WASHINGTON: In Pakistan, national politics seems to have pushed US elections out of focus while in India President Donald Trump dominates the narrative as Prime Minister Narendra Modi’s friend.
These were some of the observations South Asian scholars, social activists and journalists shared during a Webinar in Washington this week. The participants at this Global Beat, Washington, debate also noted how Americans were not even discussing foreign policy issues this election season.
Ms Iqbal said that the Indian media’s “only interests is Mr Trump and his rhetoric resonates.”
“The Indian media are currently centered around Mr Modi’s ideology,” said Saima Iqbal a former BBC journalist who now works for a French media outlet in New Delhi.
“The coverage of the US election in India too is influenced by Mr Modi’s friendship with Mr Trump.”
The media also “continues to talk about “marrying of thoughts between Mr Trump and Mr Modi,” she added.
The Indians, however, did take notice of Kamala Harris’s nomination because her mother was an Indian but quickly moved back to the Trump-Modi friendship, Ms Iqbal said.
Farrukh Pitafi, a Pakistani journalist in Islamabad, said that initially the US election generated some interest in Pakistan but as “our politics heated up, the focus too moved almost entirely to national politics.”
Most Pakistanis believed that both Mr Trump and his Democratic rival Joe Biden had similar views on Pakistan, and so “whoever comes to power, things are going to remain the same,” he added.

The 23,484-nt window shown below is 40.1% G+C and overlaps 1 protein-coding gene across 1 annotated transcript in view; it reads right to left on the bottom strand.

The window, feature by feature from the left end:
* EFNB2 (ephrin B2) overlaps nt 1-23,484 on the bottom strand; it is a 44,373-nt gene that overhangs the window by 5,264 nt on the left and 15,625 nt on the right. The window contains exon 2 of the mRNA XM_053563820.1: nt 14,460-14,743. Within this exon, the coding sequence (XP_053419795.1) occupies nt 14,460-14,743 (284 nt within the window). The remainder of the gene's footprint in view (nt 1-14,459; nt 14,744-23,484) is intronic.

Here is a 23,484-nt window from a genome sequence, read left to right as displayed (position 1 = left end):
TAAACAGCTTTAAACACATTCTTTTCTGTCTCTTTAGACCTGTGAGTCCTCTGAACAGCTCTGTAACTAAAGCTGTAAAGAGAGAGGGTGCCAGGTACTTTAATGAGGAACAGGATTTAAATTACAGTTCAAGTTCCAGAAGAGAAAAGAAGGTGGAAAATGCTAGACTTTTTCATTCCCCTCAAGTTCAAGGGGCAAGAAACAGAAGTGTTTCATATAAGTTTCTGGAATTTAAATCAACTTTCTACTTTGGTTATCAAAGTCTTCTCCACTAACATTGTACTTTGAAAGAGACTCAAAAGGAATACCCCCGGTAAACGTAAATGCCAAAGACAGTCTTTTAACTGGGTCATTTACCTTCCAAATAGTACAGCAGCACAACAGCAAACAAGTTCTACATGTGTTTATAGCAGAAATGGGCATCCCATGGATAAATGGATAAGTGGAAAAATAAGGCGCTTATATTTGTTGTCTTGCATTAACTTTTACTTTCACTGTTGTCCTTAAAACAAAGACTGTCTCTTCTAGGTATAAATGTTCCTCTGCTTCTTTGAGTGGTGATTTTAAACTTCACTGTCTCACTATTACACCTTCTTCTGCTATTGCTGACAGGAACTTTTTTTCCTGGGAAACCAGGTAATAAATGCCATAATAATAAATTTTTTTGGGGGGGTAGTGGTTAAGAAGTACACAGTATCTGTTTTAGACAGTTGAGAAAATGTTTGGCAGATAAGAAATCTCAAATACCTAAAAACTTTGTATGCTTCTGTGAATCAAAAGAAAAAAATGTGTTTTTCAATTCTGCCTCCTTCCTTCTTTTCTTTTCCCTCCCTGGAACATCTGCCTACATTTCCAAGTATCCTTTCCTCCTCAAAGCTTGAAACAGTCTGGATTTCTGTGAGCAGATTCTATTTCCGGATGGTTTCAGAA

Misbah Azam, a Pakistani American scholar, said if Mr Trump was re-elected, the US administration would continue to push for an early withdrawal of American troops from Afghanistan. Washington would also keep seeking Pakistan’s support for the Afghan peace process, he said.
Azam said that if Kamala Harris got elected, she could uncrease pressure on India to stop human rights violations in Kashmir.
Meriam Sabih, a Pakistani American journalist, said that a Biden-Harris White House would be more interested in strengthening democracy in Pakistan while “a Trump presidency would be more careless on this issue.
She urged Pakistani Americans to focus more on “our issues here” and not to oppose Kamala Harris just because she was an Indian. “This is a terrible thought,” she said.
Fareeha Rehman, another Pakistani American who works for a US news channel, said she was excited that this election there’s a South Asian, Ms Harris, on the ticket. “A lot of South Asians are excited about someone from their own family being there one day,” she said.
Published in Dawn, October 21st, 2020